and the
Citizens Economic Research Foundation

Barbara's Column
November #1

Bay State keeping taxes and eminent domain in check
-- at least for now
© by Barbara Anderson

The Salem News
Thursday, November 1, 2007

Today I’m celebrating the Celtic New Year with a resolution to appreciate good things about living in Massachusetts.

I love living in the land of Emerson and Thoreau, no matter how far we’ve come from “self-reliance” and “simplicity.” Autumn in New England is better than autumn in most other places I’ve spent October, especially southern California, especially this year.

This week I get to send my grandtwins size small World Series 07 Champions t-shirts, one red, one pink. Since Nevada doesn’t have its own team, they decided to be Red Sox fans when I bought them the proper baseball caps last summer, one red, one pink.

Our tax burden is nothing to celebrate, but we can at least be pleasantly surprised that the Massachusetts Legislature so far isn’t following its own Democrat governor down the road to economic perdition. No tax increases on business or local option taxes on all of us; no rushing into a new gambling culture; no major new programs requiring money that the commonwealth doesn’t have. We must watch the proposed Family Leave Act, but it seems unlikely that legislators will impose a new tax on working people to create an invitation to abuse their enforced generosity.

Though our per capita tax burden is high, people in other states who call us “Taxachusetts” envy our Proposition 2½ and are usually surprised to learn that we have a flat tax, not a graduated income tax. Though we pay more than in most other states, we aren’t unfairly penalized if we work our way up into higher tax brackets.

Other states are also surprised to find us a pioneer in the charter school movement, and committed to testing all students as we seek accountability from our school systems.

And to our great credit, we have not been a pioneer in the outrageous practice of taking private property and giving it to developers, as has happened elsewhere in the country since the infamous Kelo decision.

You may recall that in late 2005 the United States Supreme Court ruled in Kelo v. New London and Eminent Domain in America that the taking of ordinary people’s homes in furtherance of an economic development plan that could increase a local government’s tax revenues satisfied the “public use” requirement of the Fifth Amendment.

My already well-developed distrust of government grew into a giant concern about the ongoing viability of the American Dream. In the expectation that property rights in Massachusetts would also soon be assaulted, Citizens for Limited Taxation filed legislation to protect owners from those who might try to repeat the Connecticut outrage here. The legislation allows taking property only for the use of “the public at large, or by public agencies.” It states that “property shall not be taken from the owner and transferred to another on the grounds that the public will benefit from a more profitable private use”.

More pleasant surprise: there has been no immediate need for a new law. As far as I know, Massachusetts isn’t following in Connecticut’s disgraceful path.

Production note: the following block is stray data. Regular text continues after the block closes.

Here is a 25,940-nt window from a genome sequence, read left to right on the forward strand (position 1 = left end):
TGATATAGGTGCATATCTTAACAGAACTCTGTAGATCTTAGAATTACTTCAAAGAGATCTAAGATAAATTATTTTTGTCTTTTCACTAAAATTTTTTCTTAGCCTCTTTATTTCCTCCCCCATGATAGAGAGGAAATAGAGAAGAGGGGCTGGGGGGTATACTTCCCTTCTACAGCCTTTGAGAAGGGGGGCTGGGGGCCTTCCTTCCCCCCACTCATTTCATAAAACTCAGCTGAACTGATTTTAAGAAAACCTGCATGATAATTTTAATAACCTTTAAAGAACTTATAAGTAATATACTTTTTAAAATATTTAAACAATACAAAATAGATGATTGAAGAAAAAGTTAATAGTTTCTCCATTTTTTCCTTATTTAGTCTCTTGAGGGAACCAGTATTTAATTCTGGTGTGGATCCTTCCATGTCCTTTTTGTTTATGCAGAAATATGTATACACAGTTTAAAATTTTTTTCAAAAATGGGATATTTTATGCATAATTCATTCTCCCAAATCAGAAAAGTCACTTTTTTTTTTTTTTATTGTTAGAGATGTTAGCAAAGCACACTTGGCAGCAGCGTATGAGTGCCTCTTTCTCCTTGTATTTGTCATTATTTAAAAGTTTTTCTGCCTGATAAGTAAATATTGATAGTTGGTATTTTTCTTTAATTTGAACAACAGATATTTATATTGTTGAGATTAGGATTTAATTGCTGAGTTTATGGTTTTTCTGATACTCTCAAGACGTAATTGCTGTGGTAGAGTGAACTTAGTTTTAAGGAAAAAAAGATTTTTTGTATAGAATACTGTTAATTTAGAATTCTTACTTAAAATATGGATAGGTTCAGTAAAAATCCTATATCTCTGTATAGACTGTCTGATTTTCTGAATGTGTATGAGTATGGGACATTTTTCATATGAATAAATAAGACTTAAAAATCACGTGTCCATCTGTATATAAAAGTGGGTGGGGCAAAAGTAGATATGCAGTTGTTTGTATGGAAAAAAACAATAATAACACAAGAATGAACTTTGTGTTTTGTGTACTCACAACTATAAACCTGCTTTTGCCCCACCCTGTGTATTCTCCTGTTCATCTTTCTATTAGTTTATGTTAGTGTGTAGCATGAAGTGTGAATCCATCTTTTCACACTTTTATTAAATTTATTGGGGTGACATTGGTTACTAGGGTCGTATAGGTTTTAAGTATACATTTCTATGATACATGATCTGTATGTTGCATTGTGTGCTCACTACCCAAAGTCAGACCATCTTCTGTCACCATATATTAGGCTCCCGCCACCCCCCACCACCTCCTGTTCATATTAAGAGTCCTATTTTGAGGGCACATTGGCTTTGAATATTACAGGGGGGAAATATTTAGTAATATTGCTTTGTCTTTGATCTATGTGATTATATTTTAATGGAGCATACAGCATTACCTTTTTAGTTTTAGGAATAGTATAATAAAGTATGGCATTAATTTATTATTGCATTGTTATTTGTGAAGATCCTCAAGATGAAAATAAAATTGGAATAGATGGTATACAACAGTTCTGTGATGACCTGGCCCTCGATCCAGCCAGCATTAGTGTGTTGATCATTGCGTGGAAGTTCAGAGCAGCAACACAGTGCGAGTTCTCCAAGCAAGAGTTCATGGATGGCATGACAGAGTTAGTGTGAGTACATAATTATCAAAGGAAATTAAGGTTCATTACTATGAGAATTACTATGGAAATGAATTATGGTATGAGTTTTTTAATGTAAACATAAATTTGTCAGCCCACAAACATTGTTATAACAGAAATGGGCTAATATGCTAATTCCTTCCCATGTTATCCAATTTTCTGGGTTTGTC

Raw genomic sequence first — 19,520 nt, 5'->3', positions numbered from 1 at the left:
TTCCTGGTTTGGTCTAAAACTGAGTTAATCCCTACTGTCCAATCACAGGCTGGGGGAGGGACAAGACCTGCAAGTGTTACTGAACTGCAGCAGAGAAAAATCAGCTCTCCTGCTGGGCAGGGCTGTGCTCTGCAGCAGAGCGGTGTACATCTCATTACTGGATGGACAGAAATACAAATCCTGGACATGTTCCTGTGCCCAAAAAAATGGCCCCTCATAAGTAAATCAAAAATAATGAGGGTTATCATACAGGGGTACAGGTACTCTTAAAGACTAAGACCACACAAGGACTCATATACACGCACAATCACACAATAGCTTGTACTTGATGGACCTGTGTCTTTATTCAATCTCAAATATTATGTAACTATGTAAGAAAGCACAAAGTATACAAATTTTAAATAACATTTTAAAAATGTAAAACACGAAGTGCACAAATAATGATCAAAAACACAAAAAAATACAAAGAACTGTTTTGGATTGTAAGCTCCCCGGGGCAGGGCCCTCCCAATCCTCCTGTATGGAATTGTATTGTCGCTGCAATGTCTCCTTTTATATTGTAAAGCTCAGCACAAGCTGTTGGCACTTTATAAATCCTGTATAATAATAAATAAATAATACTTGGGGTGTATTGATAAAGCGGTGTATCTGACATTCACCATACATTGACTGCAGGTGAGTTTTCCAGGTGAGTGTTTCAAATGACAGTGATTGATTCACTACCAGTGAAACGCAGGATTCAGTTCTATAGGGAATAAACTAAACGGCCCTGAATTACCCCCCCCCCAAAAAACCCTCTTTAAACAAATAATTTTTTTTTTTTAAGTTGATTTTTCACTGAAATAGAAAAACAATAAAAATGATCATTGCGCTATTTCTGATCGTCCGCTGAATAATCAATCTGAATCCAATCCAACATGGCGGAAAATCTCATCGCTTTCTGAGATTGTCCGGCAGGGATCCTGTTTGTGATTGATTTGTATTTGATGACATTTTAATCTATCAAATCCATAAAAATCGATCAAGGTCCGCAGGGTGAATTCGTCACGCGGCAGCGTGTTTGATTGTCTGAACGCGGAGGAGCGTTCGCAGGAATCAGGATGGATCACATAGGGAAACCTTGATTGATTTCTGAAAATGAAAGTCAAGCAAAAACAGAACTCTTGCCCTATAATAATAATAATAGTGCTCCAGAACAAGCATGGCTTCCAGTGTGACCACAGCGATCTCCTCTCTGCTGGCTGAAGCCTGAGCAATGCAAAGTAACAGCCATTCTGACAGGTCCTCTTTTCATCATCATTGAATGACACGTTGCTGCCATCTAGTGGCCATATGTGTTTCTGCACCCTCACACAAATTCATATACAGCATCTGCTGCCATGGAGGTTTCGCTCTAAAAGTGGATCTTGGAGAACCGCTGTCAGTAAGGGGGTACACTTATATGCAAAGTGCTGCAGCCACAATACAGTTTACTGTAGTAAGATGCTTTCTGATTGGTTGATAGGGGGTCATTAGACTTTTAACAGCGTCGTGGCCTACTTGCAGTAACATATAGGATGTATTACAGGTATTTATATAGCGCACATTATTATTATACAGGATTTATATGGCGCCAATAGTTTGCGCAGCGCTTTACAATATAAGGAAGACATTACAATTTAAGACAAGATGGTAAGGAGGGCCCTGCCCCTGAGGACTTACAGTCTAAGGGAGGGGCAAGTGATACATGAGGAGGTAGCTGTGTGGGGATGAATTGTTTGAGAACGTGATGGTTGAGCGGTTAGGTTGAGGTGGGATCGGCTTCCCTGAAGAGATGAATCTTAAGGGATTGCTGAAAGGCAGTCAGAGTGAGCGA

Last week I attended a panel discussion on “Kelo” at Boston College Law School, organized by its chapter of the Federalist Society for Law & Public Property Studies. I was a guest of the Pioneer Institute, and I’m really glad I went.

The three panelists were Scott Bullock, who was co-counsel arguing against eminent domain in Kelo v. City of New London before the Supreme Court; Michael Greve, a Boston College Political Science professor who studies at the conservative American Enterprise Institute; and Zygmunt J.B. Plater, a Professor of Law at BC Law School. It seemed at first that all three would be opposed to the Kelo decision, but to my astonishment Professor Greve said he believed “it was rightly decided.”

He identified himself as a “member of the vast right wing conspiracy” and “a libertarian,” and I almost had a heart attack. He cited some constitutional reference that he said allows this kind of taking. Then things got really bizarre: Zygmunt Plater, right out of central casting for bow-tied liberal college professors, said that in fact Kelo was a right-wing plot to make Americans hate government.

My hand was waving in the air. I assured the student audience that every right-wing conspiracy conservative and libertarian I know is horrified by the Kelo decision. Also mentioned that I didn’t think constitutional drafter John Adams would approve the government taking his farm in Quincy and giving it to Walmart to maximize the city’s tax revenues! Professor Greve said he was speaking only for himself, not AEI. Professor Plater said that libertarians wouldn’t support eminent domain even for airports. And I thought, it’s a wonder college students can salvage enough common sense to function in a democracy.

Scott Bullock told us about other eminent domain cases: two small seafood companies taken in Texas to make room for a private marina; eight homes and businesses taken in Missouri for a shopping mall, etc. But here in Massachusetts, private property rights survive. Maybe we shouldn’t leave here after all! Love those autumn leaves.

Barbara Anderson is executive director of Citizens for Limited Taxation. Her column appears weekly in the Salem News and Eagle Tribune, and often in the Newburyport Times, Gloucester Times, and Lowell Sun; bi-weekly in the Tinytown Gazette; and occasionally in the Providence (RI) Journal and other newspapers.